We play all this on a normal wooden board, no fancy compute aided ches game (would help with te stepbacks ).
I think chess is a good game to test your skills of logic and mathematics..
But most of all your strategic skills.
I'd keep playing it, even if there was a way to lways win. But don't think that "Perfect sollution" will ever come.
But perhaps it is just the time, young ppl finding chess boring and geeky??
I personaly know a couple of hardcore-punks (yeah the kind with the safetypins and the mohawks) that play chess, but hey punk isn't hip anymore so that doesn't matter.
Perhaps it's just that pop culture replaceing culture thing going on here, and the DeepFritz puter helping it.
* the_JinX isn't making any sence now, is he ??
ASCII stupid question, get a stupid ANSI.
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October 22nd, 2002, 03:01 PM
I don't think development of an algorithm for the perfect chess game will kill the playing of chess. It will probably put an end to the human vs. computer challenges, but I think that chess between two humans will still survive.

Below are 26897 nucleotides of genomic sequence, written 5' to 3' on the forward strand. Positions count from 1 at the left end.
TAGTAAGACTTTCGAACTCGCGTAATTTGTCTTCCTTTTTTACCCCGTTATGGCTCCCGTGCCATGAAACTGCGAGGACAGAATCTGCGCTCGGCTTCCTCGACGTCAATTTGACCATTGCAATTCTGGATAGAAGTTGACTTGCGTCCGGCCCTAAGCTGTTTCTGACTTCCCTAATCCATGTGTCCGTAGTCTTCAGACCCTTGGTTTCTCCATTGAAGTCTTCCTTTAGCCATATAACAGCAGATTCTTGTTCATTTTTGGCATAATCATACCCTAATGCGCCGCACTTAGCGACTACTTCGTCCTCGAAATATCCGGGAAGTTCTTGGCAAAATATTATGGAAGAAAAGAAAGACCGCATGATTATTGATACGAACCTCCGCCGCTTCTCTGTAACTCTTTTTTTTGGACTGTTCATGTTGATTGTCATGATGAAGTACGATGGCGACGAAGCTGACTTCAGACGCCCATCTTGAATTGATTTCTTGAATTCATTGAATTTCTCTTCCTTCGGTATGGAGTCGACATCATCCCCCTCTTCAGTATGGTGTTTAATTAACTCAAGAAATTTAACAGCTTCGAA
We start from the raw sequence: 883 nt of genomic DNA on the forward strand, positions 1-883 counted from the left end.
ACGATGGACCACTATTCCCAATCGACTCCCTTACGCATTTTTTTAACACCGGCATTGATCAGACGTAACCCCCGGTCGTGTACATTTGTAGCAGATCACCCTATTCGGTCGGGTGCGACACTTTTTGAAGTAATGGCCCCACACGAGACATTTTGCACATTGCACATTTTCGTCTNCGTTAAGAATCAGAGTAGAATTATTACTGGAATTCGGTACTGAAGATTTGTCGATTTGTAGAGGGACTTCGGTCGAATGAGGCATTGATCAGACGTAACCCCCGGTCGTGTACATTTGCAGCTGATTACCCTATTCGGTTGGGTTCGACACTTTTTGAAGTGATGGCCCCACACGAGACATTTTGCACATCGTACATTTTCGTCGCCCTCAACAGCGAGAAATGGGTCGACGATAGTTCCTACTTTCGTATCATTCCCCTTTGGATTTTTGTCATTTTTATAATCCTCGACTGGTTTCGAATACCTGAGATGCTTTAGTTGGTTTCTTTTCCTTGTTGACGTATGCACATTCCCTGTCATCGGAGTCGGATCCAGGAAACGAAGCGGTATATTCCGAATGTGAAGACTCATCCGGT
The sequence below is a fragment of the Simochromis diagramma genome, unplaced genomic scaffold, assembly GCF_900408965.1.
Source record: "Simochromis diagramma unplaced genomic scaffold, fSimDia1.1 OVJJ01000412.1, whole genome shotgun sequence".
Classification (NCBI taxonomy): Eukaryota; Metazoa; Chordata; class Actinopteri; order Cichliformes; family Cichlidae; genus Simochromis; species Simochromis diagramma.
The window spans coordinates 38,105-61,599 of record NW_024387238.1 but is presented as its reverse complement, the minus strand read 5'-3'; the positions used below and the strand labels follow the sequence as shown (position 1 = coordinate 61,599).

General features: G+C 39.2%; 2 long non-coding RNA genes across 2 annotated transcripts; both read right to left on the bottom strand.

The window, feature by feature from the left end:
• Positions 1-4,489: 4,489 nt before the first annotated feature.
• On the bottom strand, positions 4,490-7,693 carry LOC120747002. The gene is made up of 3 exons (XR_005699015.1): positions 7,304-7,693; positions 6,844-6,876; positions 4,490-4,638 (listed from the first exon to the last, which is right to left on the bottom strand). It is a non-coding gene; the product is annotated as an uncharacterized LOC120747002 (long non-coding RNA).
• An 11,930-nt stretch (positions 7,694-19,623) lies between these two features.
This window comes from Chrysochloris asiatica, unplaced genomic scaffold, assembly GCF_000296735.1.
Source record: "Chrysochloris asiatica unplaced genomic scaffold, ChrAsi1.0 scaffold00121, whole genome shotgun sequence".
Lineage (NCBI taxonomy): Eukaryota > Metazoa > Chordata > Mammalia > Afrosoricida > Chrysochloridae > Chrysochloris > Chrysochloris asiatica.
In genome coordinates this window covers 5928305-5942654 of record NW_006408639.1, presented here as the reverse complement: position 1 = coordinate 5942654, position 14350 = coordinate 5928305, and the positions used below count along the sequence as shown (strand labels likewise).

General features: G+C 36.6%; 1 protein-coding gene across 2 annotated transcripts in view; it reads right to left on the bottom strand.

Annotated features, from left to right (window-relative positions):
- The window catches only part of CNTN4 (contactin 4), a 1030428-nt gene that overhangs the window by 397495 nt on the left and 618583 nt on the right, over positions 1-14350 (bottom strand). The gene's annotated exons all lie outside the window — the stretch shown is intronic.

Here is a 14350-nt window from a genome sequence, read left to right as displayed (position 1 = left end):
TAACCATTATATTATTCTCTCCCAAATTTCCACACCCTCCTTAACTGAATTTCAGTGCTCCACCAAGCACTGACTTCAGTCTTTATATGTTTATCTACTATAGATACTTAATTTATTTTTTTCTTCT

A mathematical formula for a perfect chess game will be complex, and probably beyond anything that the human mind will be able to calculate on its own. If two people, without the benefit of computers sit down to play a game of chess against each other, the fact that their is a mathematical formula to predict the perfect move exists, does not mean that either one of the competitors can calculate that formula in their heads. Chess will remain as a battle of strategy and intellect between two people.
Perhaps the game will lose its aura of mystery and complexity if there is a proof that if two people play correctly neither will win, but that does not mean the game will die. Humans will have to come up with a different game to play, but that doesn't mean people will stop playing chess. Tic-Tac-Toe, which cannot be won if both players play correctly, is still played by children until they are able to figure out how to play so as to never lose. I think it will be likewise with chess. People will continue to play it until they figure out a way to adapt the mathematical formula for the perfect game into something their minds can comprehend.